DCF Press Release

State of Florida
Department of Children and Families
Charlie Crist

George H. Sheldon
Interim Secretary

FOR IMMEDIATE RELEASE Media Contact: Sarrah Troncoso
August 27, 2008 850-488-4855

Secretary Butterworth Kicks Off Statewide Dependency Summit
~ Senate President-Designate Jeff Atwater joined Department Leadership to welcome the more than 1,700 attendees ~

ORLANDO, FLA. – Former Department of Children and Families Secretary Bob Butterworth joined Senate President-Designate Jeff Atwater, Chief Child Advocate Jim Kallinger and interim Secretary George Sheldon along with many other child welfare leaders from around the state to kick off the Department’s tenth annual Dependency Summit today in Orlando. Andrew Bridge, former foster child and author of New York Times Best Seller Hope’s Boy, delivered the keynote address at the opening session.

Bridge recounted the eleven years of his life spent in the California dependency system, illustrating the importance of safely reducing the number of children in foster care. Since aging out of the foster care system, Bridge became a Fulbright Scholar and graduated from Harvard Law School. He has devoted his life to advocating for children in the dependency system throughout the United States. He coordinated the Foster Children’s Adoption Project, which later became an effort to facilitate adoptions across the nation also known as National Adoption Day.

Butterworth spoke after a video tribute to his almost 40-year career of public service, including 16 years as Florida’s elected Attorney General. He encouraged the 1,700 case workers, protective investigators, Guardians ad Litem, judges and other community partners to continue the progress made since last year’s Summit. Butterworth paid a tribute of his own to foster children in the audience, many of whom he had listened to and learned from during his tenure at the Department as he continually focused on addressing their issues.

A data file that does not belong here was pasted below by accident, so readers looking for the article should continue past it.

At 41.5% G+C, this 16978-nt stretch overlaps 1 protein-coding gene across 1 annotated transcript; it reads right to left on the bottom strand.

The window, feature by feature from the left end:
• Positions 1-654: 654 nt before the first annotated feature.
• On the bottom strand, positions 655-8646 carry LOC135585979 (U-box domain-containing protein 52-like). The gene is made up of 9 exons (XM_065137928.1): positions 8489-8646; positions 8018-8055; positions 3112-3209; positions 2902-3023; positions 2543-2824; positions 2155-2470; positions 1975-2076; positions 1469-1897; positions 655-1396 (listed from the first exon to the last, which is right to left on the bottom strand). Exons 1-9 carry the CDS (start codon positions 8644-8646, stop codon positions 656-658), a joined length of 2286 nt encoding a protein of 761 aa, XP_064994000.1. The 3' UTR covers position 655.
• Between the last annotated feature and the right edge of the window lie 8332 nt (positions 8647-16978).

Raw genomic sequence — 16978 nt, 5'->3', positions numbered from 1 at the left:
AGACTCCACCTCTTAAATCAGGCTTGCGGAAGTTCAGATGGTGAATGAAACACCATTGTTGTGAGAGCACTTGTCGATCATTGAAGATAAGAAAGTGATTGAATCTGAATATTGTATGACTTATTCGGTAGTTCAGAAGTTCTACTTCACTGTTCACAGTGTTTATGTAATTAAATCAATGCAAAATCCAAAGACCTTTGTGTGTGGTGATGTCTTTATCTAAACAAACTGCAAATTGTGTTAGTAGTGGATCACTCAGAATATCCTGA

“When we take a child out of his or her home, that child becomes a child of the state of Florida – our child,” said Butterworth. “And not a single parent in this room wants their child to be treated as a second-class citizen. We need to help our children finish high school or technical school or college, and if possible go on to graduate school. We have to be there for them, the way any parent would be.”

The Dependency Summit is designed for all individuals involved in the dependency system to share best practices and to find effective solutions for the children and families in Florida. Attendees include child protective investigators, community-based care administrators and case managers, as well as judges, attorneys, law enforcement, medical and mental health providers, and child advocates.

For more information about the Department of Children and Families’ Dependency Summit, visit http://www.dcf.state.fl.us/admin/dependency/2008/.


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